a great stickler for accuracy in the repetition of all familiar word-forms. The zeal of a child in correcting others' language, and the comical errors he will now and again fall into in exercising his pedagogic function, are well known to parents. Sometimes he shows himself the most absurd of pedants. "Shall I read to you out of this book, baby?" asked a mother of her boy, about two years and a half old. "No," replied the infant, "not out of dot book, but somepy inside of it." The same little stickler for verbal accuracy, when his nurse asked him, "Are you going to build your bricks, baby?" replied solemnly, "We don't build bricks, we make them and then build with them." In the notes on the boy C—— we find an example of how jealously the child-mind insists on the ipsissima verba in the recounting of his familiar stories.
I have in this essay confined myself to some of the more common and elementary features of the child's linguistic experience. Others present themselves when the reading stage is reached, and the new, strange, stupid-looking word-symbol on the printed page has to do duty for the living sound, which for the child, as we have seen, seems to belong to the object and to share in its life. But this subject, tempting as it is, must be left. And the same must be said of these special difficulties and problems which arise for the child-mind when two or more languages are spoken. This is a branch of child-linguistics which, so far as I know, has never been explored.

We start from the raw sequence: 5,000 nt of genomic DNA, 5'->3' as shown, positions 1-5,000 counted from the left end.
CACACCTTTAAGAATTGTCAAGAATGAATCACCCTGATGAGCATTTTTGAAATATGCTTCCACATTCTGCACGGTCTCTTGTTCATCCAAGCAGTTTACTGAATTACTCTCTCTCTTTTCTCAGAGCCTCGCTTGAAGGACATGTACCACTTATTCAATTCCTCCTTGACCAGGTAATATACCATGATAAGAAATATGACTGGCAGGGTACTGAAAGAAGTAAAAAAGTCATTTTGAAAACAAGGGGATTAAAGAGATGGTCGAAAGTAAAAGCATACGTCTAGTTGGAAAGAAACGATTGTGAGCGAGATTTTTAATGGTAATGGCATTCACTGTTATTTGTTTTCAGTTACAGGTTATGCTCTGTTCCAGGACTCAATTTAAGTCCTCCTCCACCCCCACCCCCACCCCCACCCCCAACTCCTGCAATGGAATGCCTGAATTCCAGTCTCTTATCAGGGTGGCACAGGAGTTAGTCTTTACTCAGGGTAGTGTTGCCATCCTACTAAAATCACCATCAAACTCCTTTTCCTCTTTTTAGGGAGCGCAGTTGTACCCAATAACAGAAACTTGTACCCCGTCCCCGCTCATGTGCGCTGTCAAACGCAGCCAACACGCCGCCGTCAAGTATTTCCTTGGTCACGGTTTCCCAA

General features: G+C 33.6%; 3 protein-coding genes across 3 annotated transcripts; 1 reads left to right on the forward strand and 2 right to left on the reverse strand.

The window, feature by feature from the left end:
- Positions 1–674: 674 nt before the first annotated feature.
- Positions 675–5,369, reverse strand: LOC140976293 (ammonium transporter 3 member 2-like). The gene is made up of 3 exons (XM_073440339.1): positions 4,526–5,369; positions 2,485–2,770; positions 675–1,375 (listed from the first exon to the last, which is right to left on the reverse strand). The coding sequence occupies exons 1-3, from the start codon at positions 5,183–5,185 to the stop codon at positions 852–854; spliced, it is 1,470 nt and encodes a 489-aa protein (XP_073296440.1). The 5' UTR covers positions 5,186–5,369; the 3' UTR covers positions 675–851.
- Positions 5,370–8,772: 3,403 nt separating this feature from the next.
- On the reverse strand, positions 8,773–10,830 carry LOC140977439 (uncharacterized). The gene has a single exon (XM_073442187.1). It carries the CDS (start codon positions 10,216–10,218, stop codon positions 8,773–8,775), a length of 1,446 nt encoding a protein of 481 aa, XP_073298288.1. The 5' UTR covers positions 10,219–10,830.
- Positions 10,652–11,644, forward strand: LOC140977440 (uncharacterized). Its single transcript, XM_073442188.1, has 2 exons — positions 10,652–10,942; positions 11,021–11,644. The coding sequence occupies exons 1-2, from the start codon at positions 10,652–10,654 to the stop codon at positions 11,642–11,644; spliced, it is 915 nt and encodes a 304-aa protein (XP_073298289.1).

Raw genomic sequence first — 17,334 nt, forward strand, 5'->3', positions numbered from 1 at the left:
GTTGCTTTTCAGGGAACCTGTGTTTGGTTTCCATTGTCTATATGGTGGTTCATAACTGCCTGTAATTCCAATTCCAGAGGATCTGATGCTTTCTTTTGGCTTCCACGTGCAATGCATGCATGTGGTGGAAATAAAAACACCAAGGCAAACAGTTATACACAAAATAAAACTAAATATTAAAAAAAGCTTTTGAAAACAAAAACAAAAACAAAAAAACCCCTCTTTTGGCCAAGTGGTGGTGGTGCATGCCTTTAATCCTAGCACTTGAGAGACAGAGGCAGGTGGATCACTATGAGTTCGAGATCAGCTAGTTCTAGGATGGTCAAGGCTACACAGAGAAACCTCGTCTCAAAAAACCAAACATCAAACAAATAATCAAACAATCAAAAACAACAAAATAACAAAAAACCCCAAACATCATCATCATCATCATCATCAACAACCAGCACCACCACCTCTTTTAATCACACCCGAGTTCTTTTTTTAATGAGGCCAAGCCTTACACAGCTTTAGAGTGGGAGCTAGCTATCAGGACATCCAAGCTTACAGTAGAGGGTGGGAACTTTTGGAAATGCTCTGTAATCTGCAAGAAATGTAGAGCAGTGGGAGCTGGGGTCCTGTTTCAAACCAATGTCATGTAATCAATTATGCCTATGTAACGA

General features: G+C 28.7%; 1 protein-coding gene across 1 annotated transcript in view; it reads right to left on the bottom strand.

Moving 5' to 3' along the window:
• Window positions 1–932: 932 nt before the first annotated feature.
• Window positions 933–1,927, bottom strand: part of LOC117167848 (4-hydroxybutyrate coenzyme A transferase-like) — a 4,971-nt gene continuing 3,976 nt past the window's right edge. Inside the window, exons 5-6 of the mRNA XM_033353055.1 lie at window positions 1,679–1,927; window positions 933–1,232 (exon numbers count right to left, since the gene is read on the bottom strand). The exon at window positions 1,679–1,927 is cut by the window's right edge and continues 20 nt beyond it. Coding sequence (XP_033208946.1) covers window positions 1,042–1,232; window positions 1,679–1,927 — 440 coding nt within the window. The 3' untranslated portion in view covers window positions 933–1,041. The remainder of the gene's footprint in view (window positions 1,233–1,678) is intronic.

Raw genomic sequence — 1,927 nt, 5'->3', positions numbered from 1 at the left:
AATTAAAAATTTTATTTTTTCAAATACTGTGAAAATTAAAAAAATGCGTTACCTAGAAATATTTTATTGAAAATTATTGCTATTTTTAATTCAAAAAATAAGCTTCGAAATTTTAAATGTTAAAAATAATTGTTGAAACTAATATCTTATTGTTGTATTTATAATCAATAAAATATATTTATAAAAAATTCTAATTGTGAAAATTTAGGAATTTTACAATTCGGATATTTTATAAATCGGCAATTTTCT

By REUBEN POST HALLECK.
WHETHER there is any such entity as absolute truth we leave for the metaphysician to determine. Out of a vast number of factors which may affect truth in general, we here select a few which are to-day deflecting and limiting human truth. There are factors inherent in the self at its present stage of development, or, more broadly speaking, certain psychical laws which man's present nature will not allow him to change or to evade. So long as the present intense struggle for existence continues, so long must the existence of the self be a constant menace to the full truth, and a partial truth is often worse than a lie.
Our own actions do not raise in us the same feelings as similar actions on the part of others. Egoistic emotion is more or less present with all. Egoistic emotion invariably warps the truth. We do a thing, and it seems all right; another does the same thing, and it seems all wrong. A man of high moral ideal found fault with his neighbor for working on Sunday about a suburban